The New York Times:
The teacher held up a card with a number on it, then looked at the 4-year-olds waving their hands eagerly in front of her. “Anderson,” she said, calling on a small boy in a blue button-up shirt and a sweater vest.
“Five,” Anderson said, correctly.
“Good boy, Anderson,” the teacher said. Then she turned to the rest of the class. “Are you ready?” she said, and then, “Go!” At that, the children jumped up and down five times as they counted: “One! Two! Three! Four! Five!”
This exercise, which held a prekindergarten class in Brooklyn riveted one morning last week, was not an effort to introduce high-impact aerobics into preschool. It was part of an ambitious experiment involving 4,000 children, lasting more than six years and costing $25 million, and designed to answer a fundamental question: When it comes to preschool, what actually works?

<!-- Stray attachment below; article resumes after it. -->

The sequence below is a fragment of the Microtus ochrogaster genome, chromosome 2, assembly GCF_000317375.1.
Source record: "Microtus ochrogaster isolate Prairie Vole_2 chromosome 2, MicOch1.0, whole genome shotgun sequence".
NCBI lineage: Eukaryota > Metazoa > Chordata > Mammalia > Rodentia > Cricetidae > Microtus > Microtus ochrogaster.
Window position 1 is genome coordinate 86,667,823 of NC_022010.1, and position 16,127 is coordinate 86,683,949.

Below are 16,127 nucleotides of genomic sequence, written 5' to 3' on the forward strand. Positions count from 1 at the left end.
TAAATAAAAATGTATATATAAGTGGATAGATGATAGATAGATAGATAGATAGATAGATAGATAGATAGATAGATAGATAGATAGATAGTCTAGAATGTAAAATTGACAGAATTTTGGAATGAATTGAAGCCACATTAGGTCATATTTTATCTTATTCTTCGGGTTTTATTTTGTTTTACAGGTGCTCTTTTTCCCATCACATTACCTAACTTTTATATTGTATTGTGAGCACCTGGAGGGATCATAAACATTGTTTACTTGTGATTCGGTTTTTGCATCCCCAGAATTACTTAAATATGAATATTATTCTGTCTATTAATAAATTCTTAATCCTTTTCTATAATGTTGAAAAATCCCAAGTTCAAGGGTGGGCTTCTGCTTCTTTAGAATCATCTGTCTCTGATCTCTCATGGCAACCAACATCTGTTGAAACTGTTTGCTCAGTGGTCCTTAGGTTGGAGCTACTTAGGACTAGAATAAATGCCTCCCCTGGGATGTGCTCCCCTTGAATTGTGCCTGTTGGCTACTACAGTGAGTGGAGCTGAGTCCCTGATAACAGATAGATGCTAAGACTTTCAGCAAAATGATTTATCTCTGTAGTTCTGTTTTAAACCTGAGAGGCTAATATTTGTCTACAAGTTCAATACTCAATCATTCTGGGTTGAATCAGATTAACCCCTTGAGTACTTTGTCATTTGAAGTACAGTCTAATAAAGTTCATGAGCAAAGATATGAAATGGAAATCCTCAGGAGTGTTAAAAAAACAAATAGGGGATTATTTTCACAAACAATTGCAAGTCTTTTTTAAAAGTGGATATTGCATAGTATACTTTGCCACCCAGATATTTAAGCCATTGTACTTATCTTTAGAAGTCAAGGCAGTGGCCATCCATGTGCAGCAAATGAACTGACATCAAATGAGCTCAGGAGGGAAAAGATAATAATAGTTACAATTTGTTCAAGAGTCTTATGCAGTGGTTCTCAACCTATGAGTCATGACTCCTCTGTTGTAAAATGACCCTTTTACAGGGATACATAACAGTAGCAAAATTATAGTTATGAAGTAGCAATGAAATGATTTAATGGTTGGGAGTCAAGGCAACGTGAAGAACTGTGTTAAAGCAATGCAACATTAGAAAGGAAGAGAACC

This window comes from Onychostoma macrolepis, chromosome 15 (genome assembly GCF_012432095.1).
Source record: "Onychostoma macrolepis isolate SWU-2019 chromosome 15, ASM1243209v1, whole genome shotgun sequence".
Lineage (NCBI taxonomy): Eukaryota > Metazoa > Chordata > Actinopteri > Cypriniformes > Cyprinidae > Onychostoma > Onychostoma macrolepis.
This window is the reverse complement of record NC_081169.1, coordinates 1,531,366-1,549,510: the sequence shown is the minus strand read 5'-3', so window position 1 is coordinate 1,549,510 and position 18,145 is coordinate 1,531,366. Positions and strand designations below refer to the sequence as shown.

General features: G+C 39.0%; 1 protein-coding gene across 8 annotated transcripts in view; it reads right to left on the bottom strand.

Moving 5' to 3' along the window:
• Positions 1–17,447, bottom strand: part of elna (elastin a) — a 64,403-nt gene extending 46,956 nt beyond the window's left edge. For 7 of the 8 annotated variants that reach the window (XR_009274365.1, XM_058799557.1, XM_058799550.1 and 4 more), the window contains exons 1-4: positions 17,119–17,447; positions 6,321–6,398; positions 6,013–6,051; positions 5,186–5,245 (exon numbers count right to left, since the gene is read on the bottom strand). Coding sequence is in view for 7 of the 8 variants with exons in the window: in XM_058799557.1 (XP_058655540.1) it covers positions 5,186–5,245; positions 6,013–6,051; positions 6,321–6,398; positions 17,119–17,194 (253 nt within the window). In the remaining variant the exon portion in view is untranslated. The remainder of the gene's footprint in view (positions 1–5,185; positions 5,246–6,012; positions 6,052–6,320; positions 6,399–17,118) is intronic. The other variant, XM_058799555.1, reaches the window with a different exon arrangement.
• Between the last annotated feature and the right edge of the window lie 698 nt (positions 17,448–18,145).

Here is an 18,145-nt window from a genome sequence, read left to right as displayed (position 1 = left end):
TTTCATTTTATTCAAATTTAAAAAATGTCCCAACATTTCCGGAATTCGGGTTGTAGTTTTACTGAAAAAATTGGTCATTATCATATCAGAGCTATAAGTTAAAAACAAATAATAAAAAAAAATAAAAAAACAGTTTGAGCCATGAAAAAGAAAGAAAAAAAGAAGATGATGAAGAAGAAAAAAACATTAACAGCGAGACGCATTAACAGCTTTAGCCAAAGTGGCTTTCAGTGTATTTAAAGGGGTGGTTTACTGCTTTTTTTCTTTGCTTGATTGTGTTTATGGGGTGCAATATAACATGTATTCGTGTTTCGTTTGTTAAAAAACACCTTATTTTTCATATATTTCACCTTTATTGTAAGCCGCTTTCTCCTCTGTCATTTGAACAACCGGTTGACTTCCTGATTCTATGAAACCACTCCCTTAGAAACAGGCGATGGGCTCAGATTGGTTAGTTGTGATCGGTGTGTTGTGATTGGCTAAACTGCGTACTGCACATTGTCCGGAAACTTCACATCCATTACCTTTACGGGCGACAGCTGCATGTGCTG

“We’re motivated by them; we just can’t replicate them,” said Dale Farran, a professor of education and psychology at Vanderbilt University.
Part of the problem is that rigorous research is expensive and time-consuming. The study involving the children in Brooklyn, who attend Public School 221 in Crown Heights, will gauge whether a certain math curriculum can create lasting improvement in students’ math and language skills, as well as their likelihood to persevere in the face of academic challenges. It will track roughly 4,000 children who enter prekindergarten in 69 schools and community-based organizations next fall, and continue following them through at least the third grade. Half of them will get the curriculum, called Building Blocks, and the other half will not. Later on, if there is sufficient funding, a subset of each group will get a supplementary math program in kindergarten, in small groups or in the form of intensive tutoring.
Read the whole story: The New York Times
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